Dan waited for Carla in the conference room. She arrived carrying a notebook and a thermos of coffee.
“Hi, Dan,” said Carla, taking a seat next to him. She wore cotton slacks, a golf shirt, and leather running shoes to this and almost any meeting. People said she carried her weight well, but Dan thought that missed the point. He’d seen her on the tennis court. With her stocky frame, she managed to cover the court efficiently, and she moved like a cat at the net. But it was her serve that demonstrated how much power she could unleash.
“Hi, Carla,” he said, turning toward her.
Dan thanked her for having taken the time to give feedback to Michele. He told her about the significant themes from the feedback and asked for her comments.
“Dan, we’ve known each other for a long time. You don’t have to be so formal with me. Why don’t you just tell me what you want to work on, and we’ll talk?”
“Sounds good, Carla.” He pulled the chart from a folder, handed it to her and said, “These are the five key behaviors that I’m working on.”
Reading aloud, she said,
Context: in meetings with senior executives, where Dan’s direct reports are presenting data…
Dan…A: (Old Behavior) interrupts his report and takes over the presentation. Result: The direct report feels publicly humiliated in front of his or her superiors, unmotivated to make future presentations, and perceives the working environment as oppressive.
Or, B: (New Behavior) Dan allows his direct report to present the data and handle all follow-up questions. Dan only comments if his direct report truly needs help and in that case he is both supportive and honest.”
“I’ll take B any day,” said Carla. “I know Peter would, too.”
“That’s what I’m shooting for.”
“This sounds good on paper, here in our private, calm conversation. We’ve had a lot of beers at Dempsey’s a few days after you’ve blown it. You were nice and rational then. Do you think you can pull it off when you’re in a critical meeting and you see data that is wrong or a slide that makes you want to scream?”
“That’s the only time it counts,” he said.
“You know that one about why you shouldn’t try to teach a pig to sing?”
“I have a feeling I’m going to hear it.”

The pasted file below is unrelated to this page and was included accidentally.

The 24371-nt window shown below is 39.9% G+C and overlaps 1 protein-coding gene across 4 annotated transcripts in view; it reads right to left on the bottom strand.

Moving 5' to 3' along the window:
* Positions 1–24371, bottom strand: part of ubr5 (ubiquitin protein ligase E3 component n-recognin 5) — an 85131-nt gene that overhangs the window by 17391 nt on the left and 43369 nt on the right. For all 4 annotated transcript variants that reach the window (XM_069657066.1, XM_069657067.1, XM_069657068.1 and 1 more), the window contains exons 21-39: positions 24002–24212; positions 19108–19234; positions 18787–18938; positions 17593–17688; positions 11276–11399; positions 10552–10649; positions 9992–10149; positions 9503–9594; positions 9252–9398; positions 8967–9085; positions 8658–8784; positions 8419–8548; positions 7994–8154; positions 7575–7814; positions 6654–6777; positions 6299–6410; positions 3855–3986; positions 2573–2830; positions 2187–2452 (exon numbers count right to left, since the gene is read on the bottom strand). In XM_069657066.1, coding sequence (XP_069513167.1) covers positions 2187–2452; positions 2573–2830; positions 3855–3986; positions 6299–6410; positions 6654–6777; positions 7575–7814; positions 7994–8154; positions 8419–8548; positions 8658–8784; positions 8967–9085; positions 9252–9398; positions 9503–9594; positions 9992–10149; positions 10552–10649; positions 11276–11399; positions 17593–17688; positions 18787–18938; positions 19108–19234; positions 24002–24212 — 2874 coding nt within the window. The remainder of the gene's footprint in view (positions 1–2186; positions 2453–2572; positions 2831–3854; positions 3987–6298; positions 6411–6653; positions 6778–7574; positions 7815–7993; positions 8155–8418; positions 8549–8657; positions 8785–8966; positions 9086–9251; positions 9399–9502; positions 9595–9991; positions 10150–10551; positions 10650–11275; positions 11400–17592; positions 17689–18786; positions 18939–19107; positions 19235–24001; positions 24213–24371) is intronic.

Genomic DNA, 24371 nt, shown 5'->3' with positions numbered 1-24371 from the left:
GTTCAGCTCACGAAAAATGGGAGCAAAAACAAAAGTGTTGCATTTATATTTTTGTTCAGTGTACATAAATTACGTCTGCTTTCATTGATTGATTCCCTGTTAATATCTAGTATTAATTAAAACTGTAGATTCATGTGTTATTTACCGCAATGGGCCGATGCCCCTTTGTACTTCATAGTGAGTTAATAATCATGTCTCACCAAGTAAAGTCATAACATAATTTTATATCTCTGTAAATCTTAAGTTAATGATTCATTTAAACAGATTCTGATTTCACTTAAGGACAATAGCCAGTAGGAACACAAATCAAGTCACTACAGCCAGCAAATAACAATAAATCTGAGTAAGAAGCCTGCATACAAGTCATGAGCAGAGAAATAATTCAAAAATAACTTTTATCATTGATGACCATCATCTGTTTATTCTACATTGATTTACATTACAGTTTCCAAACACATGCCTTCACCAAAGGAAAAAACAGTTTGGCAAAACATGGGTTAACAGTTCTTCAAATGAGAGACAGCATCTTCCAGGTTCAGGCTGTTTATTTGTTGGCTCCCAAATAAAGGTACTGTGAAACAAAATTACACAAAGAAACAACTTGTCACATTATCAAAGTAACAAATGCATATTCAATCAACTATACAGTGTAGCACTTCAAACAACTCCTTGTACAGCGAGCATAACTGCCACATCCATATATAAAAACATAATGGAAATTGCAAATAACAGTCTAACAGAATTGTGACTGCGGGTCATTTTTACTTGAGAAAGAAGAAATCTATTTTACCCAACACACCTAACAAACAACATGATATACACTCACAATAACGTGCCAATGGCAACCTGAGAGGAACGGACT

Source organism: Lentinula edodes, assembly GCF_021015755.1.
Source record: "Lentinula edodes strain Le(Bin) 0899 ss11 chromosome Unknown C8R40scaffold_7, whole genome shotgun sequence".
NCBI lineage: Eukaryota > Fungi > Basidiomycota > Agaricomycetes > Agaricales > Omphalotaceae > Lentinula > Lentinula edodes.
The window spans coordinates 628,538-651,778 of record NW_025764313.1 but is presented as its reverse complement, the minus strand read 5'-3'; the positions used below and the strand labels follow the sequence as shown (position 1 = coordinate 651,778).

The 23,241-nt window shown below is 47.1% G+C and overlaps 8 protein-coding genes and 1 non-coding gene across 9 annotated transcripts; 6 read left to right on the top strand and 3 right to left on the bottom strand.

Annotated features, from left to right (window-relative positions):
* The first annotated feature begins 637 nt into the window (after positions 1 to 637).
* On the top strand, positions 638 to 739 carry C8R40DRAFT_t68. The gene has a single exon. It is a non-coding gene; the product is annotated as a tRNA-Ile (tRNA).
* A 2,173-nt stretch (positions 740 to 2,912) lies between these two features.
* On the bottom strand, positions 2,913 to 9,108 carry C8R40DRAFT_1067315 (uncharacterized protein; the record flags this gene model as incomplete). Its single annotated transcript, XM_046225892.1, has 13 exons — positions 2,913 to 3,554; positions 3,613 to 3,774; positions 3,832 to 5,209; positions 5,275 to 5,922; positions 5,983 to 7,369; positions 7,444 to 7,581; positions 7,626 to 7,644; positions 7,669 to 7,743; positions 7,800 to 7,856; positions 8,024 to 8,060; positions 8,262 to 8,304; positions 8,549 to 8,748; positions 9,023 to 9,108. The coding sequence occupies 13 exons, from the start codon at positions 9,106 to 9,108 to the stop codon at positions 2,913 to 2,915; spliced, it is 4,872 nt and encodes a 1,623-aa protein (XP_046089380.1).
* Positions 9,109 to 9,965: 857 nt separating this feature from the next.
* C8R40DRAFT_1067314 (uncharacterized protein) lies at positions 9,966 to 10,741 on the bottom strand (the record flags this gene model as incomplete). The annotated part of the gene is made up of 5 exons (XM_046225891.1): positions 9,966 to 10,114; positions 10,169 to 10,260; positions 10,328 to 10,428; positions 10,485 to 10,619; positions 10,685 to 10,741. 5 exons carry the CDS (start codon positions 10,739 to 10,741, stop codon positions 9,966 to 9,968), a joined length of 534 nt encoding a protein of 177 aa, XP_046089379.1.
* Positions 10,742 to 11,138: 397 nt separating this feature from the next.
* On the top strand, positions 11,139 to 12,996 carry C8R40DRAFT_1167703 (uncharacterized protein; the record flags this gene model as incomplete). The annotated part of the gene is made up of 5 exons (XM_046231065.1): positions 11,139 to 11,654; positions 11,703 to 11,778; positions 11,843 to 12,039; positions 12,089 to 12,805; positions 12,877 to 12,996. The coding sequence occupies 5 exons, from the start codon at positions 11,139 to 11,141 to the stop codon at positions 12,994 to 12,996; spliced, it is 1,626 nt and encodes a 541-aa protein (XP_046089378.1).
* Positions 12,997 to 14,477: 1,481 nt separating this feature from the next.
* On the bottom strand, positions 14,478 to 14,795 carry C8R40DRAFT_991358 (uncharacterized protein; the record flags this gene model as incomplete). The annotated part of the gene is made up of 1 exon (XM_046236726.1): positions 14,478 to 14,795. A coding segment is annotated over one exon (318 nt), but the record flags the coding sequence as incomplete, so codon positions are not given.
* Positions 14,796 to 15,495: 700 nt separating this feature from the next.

“Well, that’s why I’m working with Michele. She makes her living teaching pigs to sing. Carla, take another look at the chart and see what else pertains to you.”
Carla began reading. At first, she skimmed. Then, she slowed down and mouthed the words as she read.
“I like this one,” she said.
In meetings with his staff, Dan adopts the following leadership style…
A: (Old Behavior) listens to status reports, one at a time, processes the data, and tells each individual staff member how to proceed
B: (New Behavior) Dan states the frame and the rationale for the meeting. When appropriate, he helps team members understand the project more broadly, beyond their own contributions and concerns. He encourages the group to collectively look at their interdependencies and how they might help each other. He invites the team to brainstorm and build on each other’s ideas. Dan encourages the contributions of others before he states his own opinions. As much as possible, he relies on the emerging wisdom of the team. If he needs to make a decision contrary to their ideas, he says so and gives the rationale. He may be open to discussion on these decisions. In this way, he builds the team’s capacity to function at a higher level of autonomy and develops team members into future leaders.
“Now, that’s good,” said Carla. “That would make my life much better.”
“According to Michele, it would make everyone’s life better, including mine. How would it affect you?”
“I see things that you don’t, Dan. I could’ve told you that the milestones you set for this project were way too aggressive. You over-promised and we, predictably, under-delivered. We ended up feeling oppressed by unreachable goals. I tried to say something about the deadlines, but you brushed it aside.”
“I know, I remember that.”
“If you’d engaged us in the decision making we would have had more realistic goals and we would have been more committed to them.”
“Yes, that would have saved us a lot of grief. Let’s see if we can operate,in the new way going forward.”
“Dan, I feel like you’re sincere in wanting to change, but even if you pull it off, it may take a little while before people come out of their defensive crouches.”
“I’m planning to have a two-day off site meeting where we redesign how our team functions. Hopefully, that will help us all reset.”
“We could use a reset right about now. By the way, I think Peter could use some TLC. He’s not a happy camper.”
“Is there anything specific I should know?”
“Nothing that you can’t get from talking with him directly. But if you want to keep him, a little appreciation from you will go a long way.”
“One more thing. Whatever you and Michele are doing, in spite of what I said before, I see a difference.”
“As the lead singing pig, I appreciate that.”
How is Dan progressing? Do you think he can change? Let us know in the comments.
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Dragons at Work
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